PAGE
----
Ambassador Shras spurs me every time I watch it. We got Amok Time, we got this episode, and a fair bit more on Vulcans by way of reputation, Romulans, and more. And then in a throwaway line Shras claims that the Andorians are the complete metaphoric opposites of Vulcans; a race governed by passion and emotion. A race that yields to their own impulses and seems to have come out alright (in spite of, later learning that they consider themselves a warrior culture, still have legal forms of dueling, were technically an empire, though not particularly benevolent or malevolent, and ironically for a "hot-blooded race" came from a world of ice.)

    I wanted more on the Andorians instantaneously. Warriors? Artisans? An Empire searching for beauty to bring home and craft into decadence? A really great species for Kirk and McCoy to interact with. It took a long time to get them, and it still wasn't enough. The casual admission of capability for violence, not depicted as "Evil"?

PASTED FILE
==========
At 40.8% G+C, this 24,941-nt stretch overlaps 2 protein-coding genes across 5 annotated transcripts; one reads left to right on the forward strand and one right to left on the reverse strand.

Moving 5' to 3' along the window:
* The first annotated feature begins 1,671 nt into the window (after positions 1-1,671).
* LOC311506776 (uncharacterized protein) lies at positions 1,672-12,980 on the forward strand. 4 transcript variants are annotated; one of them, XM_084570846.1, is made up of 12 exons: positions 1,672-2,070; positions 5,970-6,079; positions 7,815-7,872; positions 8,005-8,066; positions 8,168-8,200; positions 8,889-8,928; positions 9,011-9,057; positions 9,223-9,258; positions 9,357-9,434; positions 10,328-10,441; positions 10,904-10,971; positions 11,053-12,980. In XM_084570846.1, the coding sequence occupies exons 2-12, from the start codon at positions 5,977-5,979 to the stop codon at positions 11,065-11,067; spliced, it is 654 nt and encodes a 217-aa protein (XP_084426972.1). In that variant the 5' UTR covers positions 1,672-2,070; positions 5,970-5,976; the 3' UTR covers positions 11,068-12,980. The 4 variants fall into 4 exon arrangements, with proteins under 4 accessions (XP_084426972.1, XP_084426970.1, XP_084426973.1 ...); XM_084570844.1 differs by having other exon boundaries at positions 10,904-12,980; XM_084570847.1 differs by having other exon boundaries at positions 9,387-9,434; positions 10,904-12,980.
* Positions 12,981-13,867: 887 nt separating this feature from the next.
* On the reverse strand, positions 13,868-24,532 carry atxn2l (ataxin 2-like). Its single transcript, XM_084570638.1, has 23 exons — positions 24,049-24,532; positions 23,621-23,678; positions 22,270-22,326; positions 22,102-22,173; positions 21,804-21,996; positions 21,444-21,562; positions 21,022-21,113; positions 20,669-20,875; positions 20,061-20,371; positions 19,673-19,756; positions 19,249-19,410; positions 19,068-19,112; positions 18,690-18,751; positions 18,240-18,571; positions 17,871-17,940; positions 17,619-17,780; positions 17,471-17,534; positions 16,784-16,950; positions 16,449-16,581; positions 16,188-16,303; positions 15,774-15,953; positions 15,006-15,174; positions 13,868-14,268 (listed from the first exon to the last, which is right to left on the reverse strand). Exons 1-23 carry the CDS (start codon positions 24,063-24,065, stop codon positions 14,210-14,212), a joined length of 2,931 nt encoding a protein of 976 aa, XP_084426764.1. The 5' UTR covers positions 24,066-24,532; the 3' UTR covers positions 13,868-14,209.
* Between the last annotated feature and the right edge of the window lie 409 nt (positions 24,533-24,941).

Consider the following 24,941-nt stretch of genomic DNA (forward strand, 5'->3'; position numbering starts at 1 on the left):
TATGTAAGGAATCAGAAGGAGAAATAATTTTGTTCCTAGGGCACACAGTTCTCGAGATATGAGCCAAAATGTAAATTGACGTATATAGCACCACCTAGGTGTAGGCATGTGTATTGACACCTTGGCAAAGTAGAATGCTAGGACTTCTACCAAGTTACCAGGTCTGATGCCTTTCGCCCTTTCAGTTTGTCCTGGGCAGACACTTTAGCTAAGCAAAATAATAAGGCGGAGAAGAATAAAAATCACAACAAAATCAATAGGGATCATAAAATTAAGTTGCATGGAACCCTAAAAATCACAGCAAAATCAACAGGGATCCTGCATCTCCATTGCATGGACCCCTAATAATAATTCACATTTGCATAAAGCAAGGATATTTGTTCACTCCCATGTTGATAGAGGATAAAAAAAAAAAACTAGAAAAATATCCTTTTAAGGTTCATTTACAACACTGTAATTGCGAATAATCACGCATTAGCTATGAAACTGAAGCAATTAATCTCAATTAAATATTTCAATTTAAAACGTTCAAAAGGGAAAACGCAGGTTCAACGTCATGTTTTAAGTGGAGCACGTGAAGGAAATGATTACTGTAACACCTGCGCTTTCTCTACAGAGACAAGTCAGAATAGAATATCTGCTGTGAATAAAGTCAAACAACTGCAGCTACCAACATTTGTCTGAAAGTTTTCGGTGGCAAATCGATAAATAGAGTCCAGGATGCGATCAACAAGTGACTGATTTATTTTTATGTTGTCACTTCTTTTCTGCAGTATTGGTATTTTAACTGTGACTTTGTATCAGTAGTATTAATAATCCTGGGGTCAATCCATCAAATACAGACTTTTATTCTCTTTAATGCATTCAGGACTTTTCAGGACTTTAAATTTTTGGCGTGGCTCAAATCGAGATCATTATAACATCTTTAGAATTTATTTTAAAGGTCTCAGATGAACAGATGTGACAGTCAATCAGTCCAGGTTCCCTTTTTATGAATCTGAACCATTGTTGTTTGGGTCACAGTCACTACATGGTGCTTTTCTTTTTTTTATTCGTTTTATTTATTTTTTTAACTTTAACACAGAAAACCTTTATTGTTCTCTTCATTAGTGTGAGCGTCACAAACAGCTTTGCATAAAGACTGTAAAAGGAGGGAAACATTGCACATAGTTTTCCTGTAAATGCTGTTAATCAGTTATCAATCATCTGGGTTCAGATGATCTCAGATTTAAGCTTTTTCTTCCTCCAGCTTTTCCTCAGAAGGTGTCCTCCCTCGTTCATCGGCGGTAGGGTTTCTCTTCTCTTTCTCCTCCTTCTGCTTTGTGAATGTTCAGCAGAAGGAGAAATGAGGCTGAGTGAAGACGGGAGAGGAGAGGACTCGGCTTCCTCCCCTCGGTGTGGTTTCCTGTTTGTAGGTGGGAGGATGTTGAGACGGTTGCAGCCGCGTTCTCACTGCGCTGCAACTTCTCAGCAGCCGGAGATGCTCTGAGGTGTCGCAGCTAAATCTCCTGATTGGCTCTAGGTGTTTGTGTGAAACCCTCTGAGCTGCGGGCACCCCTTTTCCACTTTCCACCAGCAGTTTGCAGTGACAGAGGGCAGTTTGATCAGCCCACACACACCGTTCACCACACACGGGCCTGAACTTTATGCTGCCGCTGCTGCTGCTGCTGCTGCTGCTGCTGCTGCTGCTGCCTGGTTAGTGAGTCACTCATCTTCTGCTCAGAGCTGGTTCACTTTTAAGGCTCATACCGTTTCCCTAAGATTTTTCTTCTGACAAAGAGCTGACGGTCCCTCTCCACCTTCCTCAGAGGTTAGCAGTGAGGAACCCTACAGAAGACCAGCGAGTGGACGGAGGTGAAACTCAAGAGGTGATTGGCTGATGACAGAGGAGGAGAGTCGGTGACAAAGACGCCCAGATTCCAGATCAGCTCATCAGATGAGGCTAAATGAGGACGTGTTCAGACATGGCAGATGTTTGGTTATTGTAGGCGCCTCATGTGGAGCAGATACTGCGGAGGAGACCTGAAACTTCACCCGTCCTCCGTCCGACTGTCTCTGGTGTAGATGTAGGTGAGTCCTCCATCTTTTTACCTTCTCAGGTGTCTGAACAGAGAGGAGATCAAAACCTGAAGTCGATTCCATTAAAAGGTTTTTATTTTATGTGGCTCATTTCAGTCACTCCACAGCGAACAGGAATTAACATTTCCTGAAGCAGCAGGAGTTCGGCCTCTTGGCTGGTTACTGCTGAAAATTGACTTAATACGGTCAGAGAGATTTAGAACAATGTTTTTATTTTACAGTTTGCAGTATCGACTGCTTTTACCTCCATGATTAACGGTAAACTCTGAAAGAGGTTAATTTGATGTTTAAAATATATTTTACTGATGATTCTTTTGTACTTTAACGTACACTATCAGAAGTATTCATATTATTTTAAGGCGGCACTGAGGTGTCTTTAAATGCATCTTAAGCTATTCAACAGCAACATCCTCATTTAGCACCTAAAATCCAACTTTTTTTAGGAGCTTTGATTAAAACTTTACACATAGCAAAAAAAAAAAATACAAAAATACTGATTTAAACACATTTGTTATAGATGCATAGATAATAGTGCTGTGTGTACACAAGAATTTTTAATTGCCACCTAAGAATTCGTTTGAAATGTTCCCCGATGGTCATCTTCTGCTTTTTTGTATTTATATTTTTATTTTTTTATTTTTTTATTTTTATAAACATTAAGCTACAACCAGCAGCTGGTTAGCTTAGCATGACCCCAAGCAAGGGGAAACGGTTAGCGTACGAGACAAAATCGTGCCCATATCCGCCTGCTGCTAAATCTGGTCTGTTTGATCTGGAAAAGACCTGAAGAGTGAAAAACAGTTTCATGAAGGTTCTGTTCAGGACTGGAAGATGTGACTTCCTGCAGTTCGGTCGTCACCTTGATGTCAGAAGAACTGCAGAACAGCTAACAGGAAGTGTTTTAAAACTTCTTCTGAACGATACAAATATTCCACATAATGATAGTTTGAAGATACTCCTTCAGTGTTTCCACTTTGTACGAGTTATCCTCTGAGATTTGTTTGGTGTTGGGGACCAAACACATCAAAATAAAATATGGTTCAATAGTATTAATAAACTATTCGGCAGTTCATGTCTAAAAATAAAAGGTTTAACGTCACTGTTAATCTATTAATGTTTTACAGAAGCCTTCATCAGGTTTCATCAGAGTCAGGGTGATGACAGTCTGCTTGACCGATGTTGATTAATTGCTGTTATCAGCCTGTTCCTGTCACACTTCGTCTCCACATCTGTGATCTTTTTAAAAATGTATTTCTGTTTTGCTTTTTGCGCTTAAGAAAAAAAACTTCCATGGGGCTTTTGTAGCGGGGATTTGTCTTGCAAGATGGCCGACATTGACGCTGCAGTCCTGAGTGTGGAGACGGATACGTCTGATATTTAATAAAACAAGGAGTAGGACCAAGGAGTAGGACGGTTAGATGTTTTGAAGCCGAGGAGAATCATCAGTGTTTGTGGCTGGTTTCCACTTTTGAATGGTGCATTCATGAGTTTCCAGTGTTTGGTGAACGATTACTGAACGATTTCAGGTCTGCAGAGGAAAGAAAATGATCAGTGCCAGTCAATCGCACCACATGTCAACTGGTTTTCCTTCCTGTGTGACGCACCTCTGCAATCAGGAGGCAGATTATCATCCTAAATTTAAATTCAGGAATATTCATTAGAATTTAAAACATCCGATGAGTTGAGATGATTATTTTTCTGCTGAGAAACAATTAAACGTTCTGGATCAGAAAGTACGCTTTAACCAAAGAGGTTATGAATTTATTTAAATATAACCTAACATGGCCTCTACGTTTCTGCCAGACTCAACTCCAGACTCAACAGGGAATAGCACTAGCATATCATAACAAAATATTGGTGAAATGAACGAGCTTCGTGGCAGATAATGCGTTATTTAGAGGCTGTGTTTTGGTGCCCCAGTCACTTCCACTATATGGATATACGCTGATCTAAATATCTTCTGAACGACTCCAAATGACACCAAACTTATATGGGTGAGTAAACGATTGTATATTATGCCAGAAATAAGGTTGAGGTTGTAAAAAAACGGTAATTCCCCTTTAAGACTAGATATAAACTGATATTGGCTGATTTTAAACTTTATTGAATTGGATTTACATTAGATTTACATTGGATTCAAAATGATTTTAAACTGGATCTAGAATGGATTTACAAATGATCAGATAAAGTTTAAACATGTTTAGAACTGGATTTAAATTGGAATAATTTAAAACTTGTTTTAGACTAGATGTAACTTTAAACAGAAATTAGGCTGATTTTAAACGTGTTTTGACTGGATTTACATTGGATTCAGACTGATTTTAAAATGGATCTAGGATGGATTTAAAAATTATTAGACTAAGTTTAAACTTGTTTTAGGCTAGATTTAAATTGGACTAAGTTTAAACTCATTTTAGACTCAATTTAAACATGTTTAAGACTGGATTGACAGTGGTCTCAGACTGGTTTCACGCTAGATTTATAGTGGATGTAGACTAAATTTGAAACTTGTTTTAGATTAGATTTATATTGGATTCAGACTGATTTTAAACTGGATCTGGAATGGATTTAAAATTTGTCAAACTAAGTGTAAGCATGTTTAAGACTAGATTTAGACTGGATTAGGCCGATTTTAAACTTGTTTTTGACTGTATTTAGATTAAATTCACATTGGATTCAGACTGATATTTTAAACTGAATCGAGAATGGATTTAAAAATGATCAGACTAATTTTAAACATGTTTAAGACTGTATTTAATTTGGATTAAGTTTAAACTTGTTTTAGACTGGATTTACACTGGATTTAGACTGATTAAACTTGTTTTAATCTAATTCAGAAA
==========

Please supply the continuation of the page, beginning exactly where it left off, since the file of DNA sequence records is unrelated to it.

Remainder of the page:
The bit that stood out for me in this episode beyond Nimoy's absolutely perfect comedic timing, was seeing the Enterprise Shuttle Bay in such detail. I also believe it was the birthplace of the Vulcan salute, another piece of iconography that goes far beyond cult sci-fi into the Pop culture cloud.

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  8. Josh Marsfelder
    August 28, 2013 @ 4:27 pm

    I really wish I had something more articulate to contribute other than being a pedant and saying the Vulcan salute was invented by Nimoy for "Amok Time" (as I believe I mentioned in my post for that episode).

    Fantastic comment otherwise, and a wonderful story.

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  9. Froborr
    October 9, 2014 @ 7:56 am